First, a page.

Investing in jewellery, especially watches, requires market savvy. Typically, even fine wristwatches lose 20-60% of their value over time. Most individuals sell their watches at a loss – having enjoyed them over the years.
If you invest in watches with the intention of selling later, you need to gauge what you stand to lose, not get back Evaluate the choices – don’t rely on ‘better resale’ statements. See example below:
$3000 new, resell for $2400 (80%), net loss $600
$1500 new, resell for $900 (60%), net loss $600
Watches are generally poor choices as investments. Buy a watch you will enjoy.If you are buying with the intention to sell, here are some tips that may help you make an informed purchase. Used watch buyers seek greater value in their purchase
- The resale market values premium features minus the inflated values associated with new watches
- Used watch buyers seek specific models, brands, and movement calibrates f
- Favorable reviews of a particular model will impact the demand on the used market
- Resale values depend heavily on the buyer’s perspective of what is good or bad and their willingness to pay
- Supply and demand plays a large role in the price a buyer is willing to pay
- Numbered, limited editions, commemorative pieces, etc. retain a good resale value
- Transferable, active warranties are a good selling point
- Noteworthy pieces worn by famous or notable personalities command exceptional prices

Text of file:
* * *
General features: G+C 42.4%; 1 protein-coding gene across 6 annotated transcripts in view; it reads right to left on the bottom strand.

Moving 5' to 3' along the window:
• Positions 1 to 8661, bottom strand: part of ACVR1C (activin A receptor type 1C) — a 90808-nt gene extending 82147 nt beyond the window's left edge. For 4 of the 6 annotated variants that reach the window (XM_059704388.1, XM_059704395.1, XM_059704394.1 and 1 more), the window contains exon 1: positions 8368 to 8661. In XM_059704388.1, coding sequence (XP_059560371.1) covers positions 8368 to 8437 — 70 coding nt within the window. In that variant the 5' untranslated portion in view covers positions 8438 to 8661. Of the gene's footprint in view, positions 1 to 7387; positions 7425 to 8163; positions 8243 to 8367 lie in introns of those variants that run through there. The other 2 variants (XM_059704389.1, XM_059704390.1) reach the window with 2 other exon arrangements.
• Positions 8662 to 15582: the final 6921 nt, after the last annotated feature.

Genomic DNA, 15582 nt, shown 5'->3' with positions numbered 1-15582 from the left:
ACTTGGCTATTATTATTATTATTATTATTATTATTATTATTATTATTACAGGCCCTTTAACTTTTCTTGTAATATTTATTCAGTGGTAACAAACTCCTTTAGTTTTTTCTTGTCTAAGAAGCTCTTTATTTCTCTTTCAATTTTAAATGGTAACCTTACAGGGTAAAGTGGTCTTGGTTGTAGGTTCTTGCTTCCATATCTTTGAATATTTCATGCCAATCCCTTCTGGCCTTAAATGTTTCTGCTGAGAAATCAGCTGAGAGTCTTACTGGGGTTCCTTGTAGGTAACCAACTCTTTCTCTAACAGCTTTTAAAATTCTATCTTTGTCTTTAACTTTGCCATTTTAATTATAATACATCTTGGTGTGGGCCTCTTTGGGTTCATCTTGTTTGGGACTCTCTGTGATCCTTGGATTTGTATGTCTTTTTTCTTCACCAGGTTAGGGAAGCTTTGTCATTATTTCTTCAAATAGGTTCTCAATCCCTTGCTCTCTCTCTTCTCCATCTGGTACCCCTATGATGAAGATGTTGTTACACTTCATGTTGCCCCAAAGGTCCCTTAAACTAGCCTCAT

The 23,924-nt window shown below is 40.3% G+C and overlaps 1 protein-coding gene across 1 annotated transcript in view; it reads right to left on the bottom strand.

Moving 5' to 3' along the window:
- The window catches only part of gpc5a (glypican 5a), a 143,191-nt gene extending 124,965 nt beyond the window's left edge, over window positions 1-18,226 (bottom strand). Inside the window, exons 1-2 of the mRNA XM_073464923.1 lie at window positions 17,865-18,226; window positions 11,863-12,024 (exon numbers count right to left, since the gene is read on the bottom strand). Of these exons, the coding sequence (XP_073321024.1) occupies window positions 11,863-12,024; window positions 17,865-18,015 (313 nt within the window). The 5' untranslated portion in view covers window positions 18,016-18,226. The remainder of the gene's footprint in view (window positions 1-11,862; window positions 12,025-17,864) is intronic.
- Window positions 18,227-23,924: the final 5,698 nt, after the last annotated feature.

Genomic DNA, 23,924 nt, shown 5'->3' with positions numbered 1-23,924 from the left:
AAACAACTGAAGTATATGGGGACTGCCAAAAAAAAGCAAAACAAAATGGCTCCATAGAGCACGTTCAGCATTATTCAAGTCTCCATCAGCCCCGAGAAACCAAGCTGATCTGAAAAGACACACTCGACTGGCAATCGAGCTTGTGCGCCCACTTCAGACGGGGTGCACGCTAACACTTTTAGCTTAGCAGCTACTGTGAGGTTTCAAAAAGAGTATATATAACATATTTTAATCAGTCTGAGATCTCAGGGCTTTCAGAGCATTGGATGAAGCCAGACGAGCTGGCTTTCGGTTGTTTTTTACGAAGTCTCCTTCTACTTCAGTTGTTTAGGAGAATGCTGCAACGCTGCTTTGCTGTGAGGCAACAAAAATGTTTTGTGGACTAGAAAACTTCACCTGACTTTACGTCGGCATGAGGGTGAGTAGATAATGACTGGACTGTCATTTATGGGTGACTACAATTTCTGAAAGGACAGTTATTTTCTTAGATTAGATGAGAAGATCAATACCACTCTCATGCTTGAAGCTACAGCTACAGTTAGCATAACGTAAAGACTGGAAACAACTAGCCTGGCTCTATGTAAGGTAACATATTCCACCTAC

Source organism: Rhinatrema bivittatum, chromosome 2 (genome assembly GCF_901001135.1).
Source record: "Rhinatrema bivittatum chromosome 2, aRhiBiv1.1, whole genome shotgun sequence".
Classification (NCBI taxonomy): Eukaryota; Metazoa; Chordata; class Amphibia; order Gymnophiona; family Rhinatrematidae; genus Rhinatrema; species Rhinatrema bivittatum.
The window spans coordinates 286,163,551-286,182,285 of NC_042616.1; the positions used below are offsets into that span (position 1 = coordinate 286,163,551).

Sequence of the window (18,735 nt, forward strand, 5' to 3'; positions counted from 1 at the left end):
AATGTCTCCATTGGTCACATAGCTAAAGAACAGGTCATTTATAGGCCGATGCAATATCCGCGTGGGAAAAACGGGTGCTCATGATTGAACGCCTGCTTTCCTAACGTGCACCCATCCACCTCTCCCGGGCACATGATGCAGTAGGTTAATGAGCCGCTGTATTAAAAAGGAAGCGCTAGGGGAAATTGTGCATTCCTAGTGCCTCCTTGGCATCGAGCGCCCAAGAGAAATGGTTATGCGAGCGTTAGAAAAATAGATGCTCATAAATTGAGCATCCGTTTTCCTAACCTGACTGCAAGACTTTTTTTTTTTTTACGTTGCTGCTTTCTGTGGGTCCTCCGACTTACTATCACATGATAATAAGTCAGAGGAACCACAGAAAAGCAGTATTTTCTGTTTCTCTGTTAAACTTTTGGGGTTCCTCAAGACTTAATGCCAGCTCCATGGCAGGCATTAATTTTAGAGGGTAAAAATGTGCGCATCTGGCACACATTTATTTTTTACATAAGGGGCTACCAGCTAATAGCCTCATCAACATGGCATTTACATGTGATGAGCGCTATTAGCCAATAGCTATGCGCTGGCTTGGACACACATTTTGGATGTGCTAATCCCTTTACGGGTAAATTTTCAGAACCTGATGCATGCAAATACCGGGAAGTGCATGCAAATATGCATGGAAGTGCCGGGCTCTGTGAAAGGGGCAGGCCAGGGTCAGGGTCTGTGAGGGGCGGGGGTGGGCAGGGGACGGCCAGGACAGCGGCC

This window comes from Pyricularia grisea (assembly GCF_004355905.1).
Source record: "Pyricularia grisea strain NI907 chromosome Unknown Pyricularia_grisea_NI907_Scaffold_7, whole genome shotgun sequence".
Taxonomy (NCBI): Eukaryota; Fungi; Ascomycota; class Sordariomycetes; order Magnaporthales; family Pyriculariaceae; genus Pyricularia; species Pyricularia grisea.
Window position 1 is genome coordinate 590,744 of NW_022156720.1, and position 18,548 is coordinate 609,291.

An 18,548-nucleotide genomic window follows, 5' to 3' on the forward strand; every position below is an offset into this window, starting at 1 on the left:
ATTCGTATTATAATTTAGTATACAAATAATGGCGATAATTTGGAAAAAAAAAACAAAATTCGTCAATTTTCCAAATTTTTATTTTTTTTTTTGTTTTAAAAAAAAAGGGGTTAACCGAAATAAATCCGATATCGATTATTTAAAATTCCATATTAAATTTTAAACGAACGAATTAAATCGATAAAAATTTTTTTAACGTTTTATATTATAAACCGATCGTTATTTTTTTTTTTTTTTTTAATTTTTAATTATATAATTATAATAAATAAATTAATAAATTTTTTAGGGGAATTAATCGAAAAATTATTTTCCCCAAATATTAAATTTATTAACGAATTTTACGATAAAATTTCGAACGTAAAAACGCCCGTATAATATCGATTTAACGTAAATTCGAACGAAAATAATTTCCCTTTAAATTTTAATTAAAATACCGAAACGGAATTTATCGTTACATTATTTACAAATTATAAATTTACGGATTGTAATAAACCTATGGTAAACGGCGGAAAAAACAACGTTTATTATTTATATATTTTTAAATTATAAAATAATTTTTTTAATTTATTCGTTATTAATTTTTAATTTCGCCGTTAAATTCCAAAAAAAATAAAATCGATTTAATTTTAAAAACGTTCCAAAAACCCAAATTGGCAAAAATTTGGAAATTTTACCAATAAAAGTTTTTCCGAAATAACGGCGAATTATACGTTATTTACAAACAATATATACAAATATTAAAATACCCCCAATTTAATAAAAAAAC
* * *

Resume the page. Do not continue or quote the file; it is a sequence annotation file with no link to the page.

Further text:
Less favorable aspects
- Mechanical vs. quartz versions of the same watch- at resale, the mechanical versions typically deliver a premium price
- Boxes and papers do not add much to the selling price unless the watch is close to new.
- Unusual serial numbers– add a novelty interest to the watch, the influence on resale value is usually trivial.
- Diamonds, gold, platinum or other premium metals– Resale values better reflect the market value—disregarding premiums of new
- Removal of serial numbers– unacceptable
- Customized watches—inscriptions and personalization reduce the saleability
- Poor durability or heavy retail discounts
Watches are typically not good financial investment—except for those dealing with very high-demand models. If cared for, investing in a quality watch and maintaining it will preserve enough value making their cost of ownership very affordable, and potentially less than lower priced models. Here is a perfect scenario:
An Omega Speed Master Professional bought in 1969 for $300 which today sells in good condition for a minimum of $1000. Based on the Consumer Price Index in the USA, $300 in 1969 translates to about 4.7 times as many dollars in 2000. So spending $300 on a watch back then is equal to buying a $1400 watch today. If that watch is now worth at least $1000, then it has retained over 70% of its real value. In “real” terms, that watch has only cost 400 modern dollars (plus maintenance) for 31 years of enjoyment. Quite respectable – however, it did not triple in value as it initially appeared.